April 21-22, 2015
On April 21-22, 2015, the NIH sponsored a workshop entitled “Defining Cellular Phenotype” to assist in gaining a better understanding of functional cell types in the brain. The goals of the workshop were to share information on how investigators are currently describing cellular phenotype and to determine whether there are novel approaches to better quantify, evaluate, understand, and communicate this complex concept.
The workshop attendees concluded that the research community should work toward a consensus on which cellular features (morphological, spatial, molecular, “functional”) are measured as part of a larger effort to classify cells in the brain. At this point in the elaboration of a “theory of cellular phenotype” all agreed that the more quantifiable data and metadata generated for each of the four areas highlighted in this workshop, the more likely it is that insightful predications of biological functioning over a cell’s lifespan will be possible.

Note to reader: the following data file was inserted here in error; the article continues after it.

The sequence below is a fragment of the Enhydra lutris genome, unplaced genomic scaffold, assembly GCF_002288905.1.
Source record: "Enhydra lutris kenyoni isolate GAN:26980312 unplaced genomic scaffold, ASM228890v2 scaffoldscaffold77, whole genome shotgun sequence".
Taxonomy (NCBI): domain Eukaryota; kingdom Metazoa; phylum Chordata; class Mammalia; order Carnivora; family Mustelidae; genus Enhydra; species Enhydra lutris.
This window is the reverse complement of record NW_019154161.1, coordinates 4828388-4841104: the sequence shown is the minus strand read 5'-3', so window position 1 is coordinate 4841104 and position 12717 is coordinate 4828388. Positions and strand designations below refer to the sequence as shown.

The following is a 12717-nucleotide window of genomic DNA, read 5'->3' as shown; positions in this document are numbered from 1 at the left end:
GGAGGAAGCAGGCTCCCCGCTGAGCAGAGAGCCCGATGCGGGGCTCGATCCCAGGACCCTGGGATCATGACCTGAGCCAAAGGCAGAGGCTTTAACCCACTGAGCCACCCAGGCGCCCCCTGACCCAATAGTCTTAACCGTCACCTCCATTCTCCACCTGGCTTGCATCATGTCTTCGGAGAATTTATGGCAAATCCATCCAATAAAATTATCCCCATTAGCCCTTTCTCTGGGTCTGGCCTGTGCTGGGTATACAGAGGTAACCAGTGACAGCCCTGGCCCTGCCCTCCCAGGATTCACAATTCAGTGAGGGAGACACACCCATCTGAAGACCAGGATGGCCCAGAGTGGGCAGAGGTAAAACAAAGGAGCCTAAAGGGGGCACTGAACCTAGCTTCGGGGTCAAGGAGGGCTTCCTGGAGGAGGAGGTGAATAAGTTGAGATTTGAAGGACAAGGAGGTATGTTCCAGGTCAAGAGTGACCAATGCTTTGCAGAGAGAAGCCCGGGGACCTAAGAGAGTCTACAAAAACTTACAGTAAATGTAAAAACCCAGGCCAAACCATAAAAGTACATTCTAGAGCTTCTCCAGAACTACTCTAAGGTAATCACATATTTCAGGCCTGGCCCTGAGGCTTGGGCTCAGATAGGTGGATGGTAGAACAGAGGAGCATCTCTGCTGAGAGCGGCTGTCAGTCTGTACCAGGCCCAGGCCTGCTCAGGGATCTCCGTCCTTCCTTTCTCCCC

Priority areas include:
- Developing quantifiable measures
- Gathering dynamic information related to cellular phenotype
- Increasing spatial knowledge of cellular environment and interactions (or connections)